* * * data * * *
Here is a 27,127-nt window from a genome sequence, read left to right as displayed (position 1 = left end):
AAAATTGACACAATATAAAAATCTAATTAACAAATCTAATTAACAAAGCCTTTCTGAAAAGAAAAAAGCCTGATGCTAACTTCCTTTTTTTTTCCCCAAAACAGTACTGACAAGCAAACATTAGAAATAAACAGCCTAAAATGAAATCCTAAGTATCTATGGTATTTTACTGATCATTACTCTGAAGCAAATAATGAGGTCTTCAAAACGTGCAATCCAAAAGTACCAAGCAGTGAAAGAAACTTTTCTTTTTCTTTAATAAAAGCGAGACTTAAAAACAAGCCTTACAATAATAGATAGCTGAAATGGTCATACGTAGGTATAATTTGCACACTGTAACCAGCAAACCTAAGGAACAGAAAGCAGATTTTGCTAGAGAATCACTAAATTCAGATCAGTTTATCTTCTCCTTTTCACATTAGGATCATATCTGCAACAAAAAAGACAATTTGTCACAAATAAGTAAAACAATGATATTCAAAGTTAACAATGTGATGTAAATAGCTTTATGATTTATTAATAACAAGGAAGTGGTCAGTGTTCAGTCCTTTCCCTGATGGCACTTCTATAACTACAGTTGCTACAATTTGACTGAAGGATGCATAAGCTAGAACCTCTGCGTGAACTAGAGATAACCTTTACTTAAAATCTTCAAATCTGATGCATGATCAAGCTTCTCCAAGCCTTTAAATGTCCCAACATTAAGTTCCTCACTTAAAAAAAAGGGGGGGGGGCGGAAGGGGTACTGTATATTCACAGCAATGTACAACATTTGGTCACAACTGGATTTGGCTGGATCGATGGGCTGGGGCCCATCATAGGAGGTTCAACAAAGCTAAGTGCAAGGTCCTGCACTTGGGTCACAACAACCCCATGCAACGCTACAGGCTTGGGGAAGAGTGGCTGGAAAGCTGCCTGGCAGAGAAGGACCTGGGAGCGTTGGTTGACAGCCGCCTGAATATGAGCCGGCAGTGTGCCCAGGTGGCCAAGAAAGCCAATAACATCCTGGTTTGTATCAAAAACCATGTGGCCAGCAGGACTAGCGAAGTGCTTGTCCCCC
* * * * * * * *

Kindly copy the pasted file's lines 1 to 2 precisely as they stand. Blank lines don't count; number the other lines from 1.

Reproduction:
Here is a 27,127-nt window from a genome sequence, read left to right as displayed (position 1 = left end):
AAAATTGACACAATATAAAAATCTAATTAACAAATCTAATTAACAAAGCCTTTCTGAAAAGAAAAAAGCCTGATGCTAACTTCCTTTTTTTTTCCCCAAAACAGTACTGACAAGCAAACATTAGAAATAAACAGCCTAAAATGAAATCCTAAGTATCTATGGTATTTTACTGATCATTACTCTGAAGCAAATAATGAGGTCTTCAAAACGTGCAATCCAAAAGTACCAAGCAGTGAAAGAAACTTTTCTTTTTCTTTAATAAAAGCGAGACTTAAAAACAAGCCTTACAATAATAGATAGCTGAAATGGTCATACGTAGGTATAATTTGCACACTGTAACCAGCAAACCTAAGGAACAGAAAGCAGATTTTGCTAGAGAATCACTAAATTCAGATCAGTTTATCTTCTCCTTTTCACATTAGGATCATATCTGCAACAAAAAAGACAATTTGTCACAAATAAGTAAAACAATGATATTCAAAGTTAACAATGTGATGTAAATAGCTTTATGATTTATTAATAACAAGGAAGTGGTCAGTGTTCAGTCCTTTCCCTGATGGCACTTCTATAACTACAGTTGCTACAATTTGACTGAAGGATGCATAAGCTAGAACCTCTGCGTGAACTAGAGATAACCTTTACTTAAAATCTTCAAATCTGATGCATGATCAAGCTTCTCCAAGCCTTTAAATGTCCCAACATTAAGTTCCTCACTTAAAAAAAAGGGGGGGGGGCGGAAGGGGTACTGTATATTCACAGCAATGTACAACATTTGGTCACAACTGGATTTGGCTGGATCGATGGGCTGGGGCCCATCATAGGAGGTTCAACAAAGCTAAGTGCAAGGTCCTGCACTTGGGTCACAACAACCCCATGCAACGCTACAGGCTTGGGGAAGAGTGGCTGGAAAGCTGCCTGGCAGAGAAGGACCTGGGAGCGTTGGTTGACAGCCGCCTGAATATGAGCCGGCAGTGTGCCCAGGTGGCCAAGAAAGCCAATAACATCCTGGTTTGTATCAAAAACCATGTGGCCAGCAGGACTAGCGAAGTGCTTGTCCCCC